Some states—by statute or common law—draw a clear line: the right to privacy is a personal right that protects an individual’s personality and feelings, while the right of publicity is an intellectual property right that protects the commercial value of an individual’s identity.9 Unsurprisingly, complications arise in states that fail to draw that line.10

States also diverge on whom the right of publicity protects.11 Some states reserve the right for celebrities under the theory that only celebrities have commercially valuable personalities; others reserve the right for noncelebrities under the theory that celebrities lack a protectable privacy interest. However, for the most part, the trend is to extend protection to both celebrities and noncelebrities, while sometimes offering special treatment for individuals with commercially valuable identities.12

While § 230 explicitly excludes claims “pertaining to intellectual property,”13 the Ninth Circuit Court of Appeals, in Perfect 10, Inc. v. CCBill LLC,14 narrowly interpreted the exclusion as applying only to federal intellectual property. But no courts outside the Ninth Circuit have agreed with that narrow interpretation.15 Rather, it seems that the general consensus is to exclude both federal and state intellectual property claims from § 230.16 What results? Convoluted and conflicting treatment of publicity rights claims against websites.

In Carafano v. Metrosplash.com, Inc.,17 the Ninth Circuit held that § 230, in the interest of speech-protective public policy, immunized matchmaking websites from publicity rights claims arising from fake dating profiles. But in Almeida v. Amazon.com, Inc.,18 the Eleventh Circuit Court of Appeals, in dicta, hinted that the right of publicity is an intellectual property right that falls outside of § 230’s reach.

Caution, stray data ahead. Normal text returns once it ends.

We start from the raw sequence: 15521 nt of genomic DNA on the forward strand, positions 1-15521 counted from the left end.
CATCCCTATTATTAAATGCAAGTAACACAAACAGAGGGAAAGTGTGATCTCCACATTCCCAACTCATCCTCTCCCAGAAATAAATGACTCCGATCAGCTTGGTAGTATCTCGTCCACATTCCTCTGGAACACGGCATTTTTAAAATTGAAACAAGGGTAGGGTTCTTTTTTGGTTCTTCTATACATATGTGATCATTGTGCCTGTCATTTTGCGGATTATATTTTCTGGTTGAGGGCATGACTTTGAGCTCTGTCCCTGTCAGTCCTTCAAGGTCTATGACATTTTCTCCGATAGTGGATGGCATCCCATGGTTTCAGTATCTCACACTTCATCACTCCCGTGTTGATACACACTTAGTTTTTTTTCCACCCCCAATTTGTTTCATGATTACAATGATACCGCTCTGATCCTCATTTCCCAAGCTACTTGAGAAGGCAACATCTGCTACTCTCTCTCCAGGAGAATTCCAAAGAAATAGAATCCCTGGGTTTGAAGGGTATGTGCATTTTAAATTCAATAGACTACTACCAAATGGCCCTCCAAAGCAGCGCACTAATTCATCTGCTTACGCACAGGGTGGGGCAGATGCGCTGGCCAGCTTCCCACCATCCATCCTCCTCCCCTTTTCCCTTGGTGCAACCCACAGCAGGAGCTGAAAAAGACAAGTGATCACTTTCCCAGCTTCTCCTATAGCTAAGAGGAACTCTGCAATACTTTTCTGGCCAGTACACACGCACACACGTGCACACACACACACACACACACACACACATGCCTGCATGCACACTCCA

The potential power of the publicity rights exception can be seen in how it might have changed the result in the seminal § 230 precedent, the 1997 Fourth Circuit Court of Appeals ruling in Zeran v. AOL, Inc.19

Some states—by statute or common law—draw a clear line: the right to privacy is a personal right that protects an individual’s personality and feelings, while the right of publicity is an intellectual property right that protects the commercial value of an individual’s identity. Unsurprisingly, complications arise in states that fail to draw that line.

How Ken Zeran Might Have Won

Tormented by furious callers inquiring about the tasteless T-shirt ad, Zeran demanded that AOL immediately remove the post. Unfortunately, AOL delayed. Meanwhile, an Oklahoma City radio station broadcasted the post along with Zeran’s phone number, inciting further harassment. Zeran sued AOL for negligently failing to remove the defamatory post. His negligence claim was preempted, and Zeran became known as the first victim of internet trolling to be defeated by § 230. Could the right of publicity have changed Zeran’s story? And for that matter, could it be leveraged by future victims of internet trolling?

Ken Zeran was an early e-personation victim. A similar e-personation case, Doe v. Friendfinder Network, Inc.,20 in which the First Circuit Court of Appeals rejected § 230 immunity for a publicity rights claim against a defendant web service, might illustrate the potential counterfactual outcome in Zeran’s case.

In Friendfinder, an anonymous troll created a fake AdultFriendFinder profile using the female plaintiff’s photo and identifying information under the screen name “petra03755.” AdultFriendFinder.com was known as “the World’s Largest SEX and SWINGER Personal Community,” a community with which the plaintiff was mortified to discover she had become associated.21 The plaintiff disclaimed any involvement with the creation of the profile. Meanwhile, portions of the profile appeared as “teasers” in internet search engines and as advertisements for the service on various unaffiliated websites. Eventually, the fraudulent account was removed. The plaintiff asserted eight causes of action against the AdultFriendFinder service, one of which included violation of the plaintiff’s publicity rights.